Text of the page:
“What do you mean? If I planned a wedding, I would just spread the word that the marrying thing is happening at a certain time and everyone should try to show up around then. The point of a wedding is getting married, and I’d sure be married by the end of the thing.”

He actually might have a point.

Magic Mike

There is a lot going on in time and space. It is boggling to the mind when you think about all the action ceaselessly happening: cells multiplying, planets orbiting, humans living. And I’m sure I only know a fraction of the real cosmic story. It’s a wonder we don’t all run in circles feeling disjointed and terrified. We kind of do, though. I know I have spent large parts of my life worried and upset. And usually I don’t even know it until suddenly I am confronted with a sunset, the quiet after a thunderstorm, ocean waves – these tethers that reach me in the eye of my personal hurricane and make me secure.

couple dancing in watercolorIn the mundane parade of days, I tend to get sideswiped by the endless demands spinning about me and blinding me to the storm I am swept into. And then I feel a callused hand on my back and hear Mike ask about my day. His quick hug is an anchor – the strongest tether of all. All the imperfect pieces of our story are spoken in the light, unconscious touch of navigating the day together, and they say one thing: I care about you most of all. Surrounded by infinite choices, we have chosen each other to care most about. And caring is what makes it all matter.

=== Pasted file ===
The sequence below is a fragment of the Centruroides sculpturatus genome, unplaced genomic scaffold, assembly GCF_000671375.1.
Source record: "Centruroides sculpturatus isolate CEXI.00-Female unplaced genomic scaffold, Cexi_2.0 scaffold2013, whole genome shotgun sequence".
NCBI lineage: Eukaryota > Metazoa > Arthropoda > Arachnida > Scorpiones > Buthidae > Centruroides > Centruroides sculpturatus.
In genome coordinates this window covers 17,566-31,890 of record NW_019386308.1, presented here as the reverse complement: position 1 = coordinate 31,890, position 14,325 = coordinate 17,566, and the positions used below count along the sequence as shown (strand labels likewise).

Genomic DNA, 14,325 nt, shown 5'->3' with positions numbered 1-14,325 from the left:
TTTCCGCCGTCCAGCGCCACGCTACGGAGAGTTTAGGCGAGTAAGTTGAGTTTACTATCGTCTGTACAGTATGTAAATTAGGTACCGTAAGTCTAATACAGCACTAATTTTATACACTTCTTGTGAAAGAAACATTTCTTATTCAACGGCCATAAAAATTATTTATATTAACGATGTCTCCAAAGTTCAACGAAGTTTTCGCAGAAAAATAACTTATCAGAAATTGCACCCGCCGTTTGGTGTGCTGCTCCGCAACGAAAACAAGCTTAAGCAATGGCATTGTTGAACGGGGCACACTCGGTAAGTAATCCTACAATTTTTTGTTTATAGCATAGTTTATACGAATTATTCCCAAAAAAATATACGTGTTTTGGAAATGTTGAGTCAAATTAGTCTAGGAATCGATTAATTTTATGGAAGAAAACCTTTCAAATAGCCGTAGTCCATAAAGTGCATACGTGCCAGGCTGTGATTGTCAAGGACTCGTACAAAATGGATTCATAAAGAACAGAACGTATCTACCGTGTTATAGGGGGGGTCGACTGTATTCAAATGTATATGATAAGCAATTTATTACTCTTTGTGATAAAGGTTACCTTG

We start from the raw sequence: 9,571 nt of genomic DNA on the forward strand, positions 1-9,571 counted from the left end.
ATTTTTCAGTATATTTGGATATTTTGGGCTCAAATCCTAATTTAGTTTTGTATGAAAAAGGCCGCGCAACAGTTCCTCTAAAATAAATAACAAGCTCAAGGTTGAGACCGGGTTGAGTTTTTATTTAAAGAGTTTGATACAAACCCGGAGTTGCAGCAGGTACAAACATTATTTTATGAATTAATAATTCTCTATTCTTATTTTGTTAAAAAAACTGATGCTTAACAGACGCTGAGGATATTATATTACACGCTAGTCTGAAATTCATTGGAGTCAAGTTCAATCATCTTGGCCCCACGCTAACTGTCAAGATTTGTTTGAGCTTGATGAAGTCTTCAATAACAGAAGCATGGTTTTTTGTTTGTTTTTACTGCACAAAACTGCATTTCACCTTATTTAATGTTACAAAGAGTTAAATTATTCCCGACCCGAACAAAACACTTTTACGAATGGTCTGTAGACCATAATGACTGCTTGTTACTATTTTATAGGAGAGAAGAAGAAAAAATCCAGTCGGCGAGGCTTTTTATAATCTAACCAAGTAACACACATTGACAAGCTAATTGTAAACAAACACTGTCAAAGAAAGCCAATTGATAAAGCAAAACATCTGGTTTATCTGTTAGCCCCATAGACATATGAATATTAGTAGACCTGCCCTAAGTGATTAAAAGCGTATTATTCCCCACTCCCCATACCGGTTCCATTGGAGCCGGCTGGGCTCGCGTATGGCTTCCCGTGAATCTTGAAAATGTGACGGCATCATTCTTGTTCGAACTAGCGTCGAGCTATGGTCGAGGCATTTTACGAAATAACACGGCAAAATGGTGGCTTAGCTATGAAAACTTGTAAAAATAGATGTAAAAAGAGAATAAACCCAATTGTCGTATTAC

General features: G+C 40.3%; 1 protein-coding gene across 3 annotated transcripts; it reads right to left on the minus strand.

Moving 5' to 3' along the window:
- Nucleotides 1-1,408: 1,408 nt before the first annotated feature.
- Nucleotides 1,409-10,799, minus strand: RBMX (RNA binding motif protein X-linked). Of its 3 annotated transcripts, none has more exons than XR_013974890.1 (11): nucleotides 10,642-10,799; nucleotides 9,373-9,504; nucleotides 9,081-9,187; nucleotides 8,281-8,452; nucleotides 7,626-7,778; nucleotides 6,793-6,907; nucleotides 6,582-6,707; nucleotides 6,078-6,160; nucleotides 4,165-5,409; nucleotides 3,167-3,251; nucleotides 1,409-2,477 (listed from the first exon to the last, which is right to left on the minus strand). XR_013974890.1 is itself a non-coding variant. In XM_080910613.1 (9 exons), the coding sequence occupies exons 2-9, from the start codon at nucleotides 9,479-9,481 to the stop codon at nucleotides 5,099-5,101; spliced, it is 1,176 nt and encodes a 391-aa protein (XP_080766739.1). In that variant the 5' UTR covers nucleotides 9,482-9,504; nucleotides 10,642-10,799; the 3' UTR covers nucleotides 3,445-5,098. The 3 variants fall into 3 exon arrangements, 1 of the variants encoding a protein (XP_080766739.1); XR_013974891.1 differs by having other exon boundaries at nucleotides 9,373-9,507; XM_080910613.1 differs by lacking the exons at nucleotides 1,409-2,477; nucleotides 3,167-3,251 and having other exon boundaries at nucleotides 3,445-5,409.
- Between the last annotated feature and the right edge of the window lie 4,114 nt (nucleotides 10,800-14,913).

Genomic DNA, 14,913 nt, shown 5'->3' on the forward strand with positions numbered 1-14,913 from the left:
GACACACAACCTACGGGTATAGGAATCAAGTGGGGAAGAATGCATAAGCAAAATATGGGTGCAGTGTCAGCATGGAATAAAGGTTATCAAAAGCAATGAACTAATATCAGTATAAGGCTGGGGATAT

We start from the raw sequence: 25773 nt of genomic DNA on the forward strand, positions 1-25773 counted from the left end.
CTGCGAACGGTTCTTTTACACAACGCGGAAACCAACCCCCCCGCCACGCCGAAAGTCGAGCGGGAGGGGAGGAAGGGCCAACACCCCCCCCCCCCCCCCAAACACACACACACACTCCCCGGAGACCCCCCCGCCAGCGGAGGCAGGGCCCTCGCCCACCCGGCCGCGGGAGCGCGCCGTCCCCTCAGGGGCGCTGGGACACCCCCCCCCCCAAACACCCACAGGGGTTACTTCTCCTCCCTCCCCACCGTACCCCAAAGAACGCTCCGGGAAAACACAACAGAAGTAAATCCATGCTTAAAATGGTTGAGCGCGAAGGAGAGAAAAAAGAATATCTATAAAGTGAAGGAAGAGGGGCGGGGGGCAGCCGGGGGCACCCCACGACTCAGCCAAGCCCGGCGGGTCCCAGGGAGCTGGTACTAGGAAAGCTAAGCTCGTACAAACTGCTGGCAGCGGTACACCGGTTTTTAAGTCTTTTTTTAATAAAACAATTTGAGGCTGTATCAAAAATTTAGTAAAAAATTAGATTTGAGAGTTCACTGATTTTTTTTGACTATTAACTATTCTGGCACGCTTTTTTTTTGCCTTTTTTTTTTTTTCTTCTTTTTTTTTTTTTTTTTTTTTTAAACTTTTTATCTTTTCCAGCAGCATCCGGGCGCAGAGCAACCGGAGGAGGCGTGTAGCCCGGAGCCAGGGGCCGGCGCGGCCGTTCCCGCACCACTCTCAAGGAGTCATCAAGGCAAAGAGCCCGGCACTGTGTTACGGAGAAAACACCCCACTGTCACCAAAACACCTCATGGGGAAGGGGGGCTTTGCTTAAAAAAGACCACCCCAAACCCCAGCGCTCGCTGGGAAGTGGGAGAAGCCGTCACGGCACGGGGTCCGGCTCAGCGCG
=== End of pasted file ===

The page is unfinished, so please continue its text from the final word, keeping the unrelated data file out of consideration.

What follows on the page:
He doesn’t care because he is perfect for me, he is perfect for me because he cares. In the caring is the magic.

He is a candle in the window. In this foggy, murky place of Too Much, he is a pinpoint of light beaconing me home.

Ironic

“You’ve got to hear what just happened to me,” Drake announced, interrupting the conversation I was having with my friend, Dawn. “I was on the toilet, and a stink bug crawled between my feet. I stopped pooping, trapped the bug under a red Solo cup, and found my lighter. Then I lifted the cup, and, when the bug tried to crawl out, I put the flame near it so Drake Makes Fireit crawled back into the cup. Then I got my cologne and used it to turn the lighter into a torch, and I ended up burning the bug and the cup!”

“What are the chances a stink bug would present itself to you just as you were pooping?” I asked, amazed. “That’s ironic.”

“Let me get this straight,” Dawn said, looking at me. “The part of his story that interests you most is that he saw a stink bug while pooping? Not that he incinerated a bug and a cup in his bathroom with a homemade blowtorch?”

I may need to reexamine my priorities.

But it was ironic.